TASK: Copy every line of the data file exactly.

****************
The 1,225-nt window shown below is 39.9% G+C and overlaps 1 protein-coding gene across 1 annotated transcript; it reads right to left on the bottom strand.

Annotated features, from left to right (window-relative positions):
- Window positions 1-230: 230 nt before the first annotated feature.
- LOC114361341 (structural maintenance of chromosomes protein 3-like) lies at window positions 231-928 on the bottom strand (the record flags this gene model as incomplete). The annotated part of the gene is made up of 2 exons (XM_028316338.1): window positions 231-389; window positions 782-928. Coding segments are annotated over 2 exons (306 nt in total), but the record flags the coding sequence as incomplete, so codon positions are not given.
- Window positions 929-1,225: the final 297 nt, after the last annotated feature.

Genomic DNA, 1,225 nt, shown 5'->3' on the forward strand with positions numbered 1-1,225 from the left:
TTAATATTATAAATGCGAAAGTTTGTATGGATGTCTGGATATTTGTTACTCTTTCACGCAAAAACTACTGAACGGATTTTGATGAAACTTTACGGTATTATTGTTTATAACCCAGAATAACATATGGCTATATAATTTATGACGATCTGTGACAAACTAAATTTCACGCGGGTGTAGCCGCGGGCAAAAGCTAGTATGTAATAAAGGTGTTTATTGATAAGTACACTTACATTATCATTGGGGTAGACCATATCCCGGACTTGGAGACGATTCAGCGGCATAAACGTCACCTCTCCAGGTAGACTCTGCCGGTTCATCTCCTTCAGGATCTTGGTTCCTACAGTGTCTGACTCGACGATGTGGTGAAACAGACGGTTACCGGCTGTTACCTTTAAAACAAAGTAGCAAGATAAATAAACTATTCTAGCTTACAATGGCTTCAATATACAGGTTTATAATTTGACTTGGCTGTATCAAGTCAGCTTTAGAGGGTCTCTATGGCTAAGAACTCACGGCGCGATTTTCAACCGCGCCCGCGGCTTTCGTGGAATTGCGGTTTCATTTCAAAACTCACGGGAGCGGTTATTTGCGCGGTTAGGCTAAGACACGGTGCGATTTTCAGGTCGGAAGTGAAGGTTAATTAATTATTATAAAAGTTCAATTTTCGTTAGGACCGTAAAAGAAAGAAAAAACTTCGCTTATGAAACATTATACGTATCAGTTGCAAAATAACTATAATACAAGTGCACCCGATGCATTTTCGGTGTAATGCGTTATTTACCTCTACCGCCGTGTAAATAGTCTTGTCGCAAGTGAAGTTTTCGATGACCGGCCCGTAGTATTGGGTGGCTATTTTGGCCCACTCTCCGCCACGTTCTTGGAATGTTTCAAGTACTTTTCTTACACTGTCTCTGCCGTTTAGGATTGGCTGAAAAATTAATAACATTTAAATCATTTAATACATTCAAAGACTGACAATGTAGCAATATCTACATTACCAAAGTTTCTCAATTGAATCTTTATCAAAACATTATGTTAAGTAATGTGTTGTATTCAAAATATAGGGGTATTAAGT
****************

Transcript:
The 1,225-nt window shown below is 39.9% G+C and overlaps 1 protein-coding gene across 1 annotated transcript; it reads right to left on the bottom strand.

Annotated features, from left to right (window-relative positions):
- Window positions 1-230: 230 nt before the first annotated feature.
- LOC114361341 (structural maintenance of chromosomes protein 3-like) lies at window positions 231-928 on the bottom strand (the record flags this gene model as incomplete). The annotated part of the gene is made up of 2 exons (XM_028316338.1): window positions 231-389; window positions 782-928. Coding segments are annotated over 2 exons (306 nt in total), but the record flags the coding sequence as incomplete, so codon positions are not given.
- Window positions 929-1,225: the final 297 nt, after the last annotated feature.

Genomic DNA, 1,225 nt, shown 5'->3' on the forward strand with positions numbered 1-1,225 from the left:
TTAATATTATAAATGCGAAAGTTTGTATGGATGTCTGGATATTTGTTACTCTTTCACGCAAAAACTACTGAACGGATTTTGATGAAACTTTACGGTATTATTGTTTATAACCCAGAATAACATATGGCTATATAATTTATGACGATCTGTGACAAACTAAATTTCACGCGGGTGTAGCCGCGGGCAAAAGCTAGTATGTAATAAAGGTGTTTATTGATAAGTACACTTACATTATCATTGGGGTAGACCATATCCCGGACTTGGAGACGATTCAGCGGCATAAACGTCACCTCTCCAGGTAGACTCTGCCGGTTCATCTCCTTCAGGATCTTGGTTCCTACAGTGTCTGACTCGACGATGTGGTGAAACAGACGGTTACCGGCTGTTACCTTTAAAACAAAGTAGCAAGATAAATAAACTATTCTAGCTTACAATGGCTTCAATATACAGGTTTATAATTTGACTTGGCTGTATCAAGTCAGCTTTAGAGGGTCTCTATGGCTAAGAACTCACGGCGCGATTTTCAACCGCGCCCGCGGCTTTCGTGGAATTGCGGTTTCATTTCAAAACTCACGGGAGCGGTTATTTGCGCGGTTAGGCTAAGACACGGTGCGATTTTCAGGTCGGAAGTGAAGGTTAATTAATTATTATAAAAGTTCAATTTTCGTTAGGACCGTAAAAGAAAGAAAAAACTTCGCTTATGAAACATTATACGTATCAGTTGCAAAATAACTATAATACAAGTGCACCCGATGCATTTTCGGTGTAATGCGTTATTTACCTCTACCGCCGTGTAAATAGTCTTGTCGCAAGTGAAGTTTTCGATGACCGGCCCGTAGTATTGGGTGGCTATTTTGGCCCACTCTCCGCCACGTTCTTGGAATGTTTCAAGTACTTTTCTTACACTGTCTCTGCCGTTTAGGATTGGCTGAAAAATTAATAACATTTAAATCATTTAATACATTCAAAGACTGACAATGTAGCAATATCTACATTACCAAAGTTTCTCAATTGAATCTTTATCAAAACATTATGTTAAGTAATGTGTTGTATTCAAAATATAGGGGTATTAAGT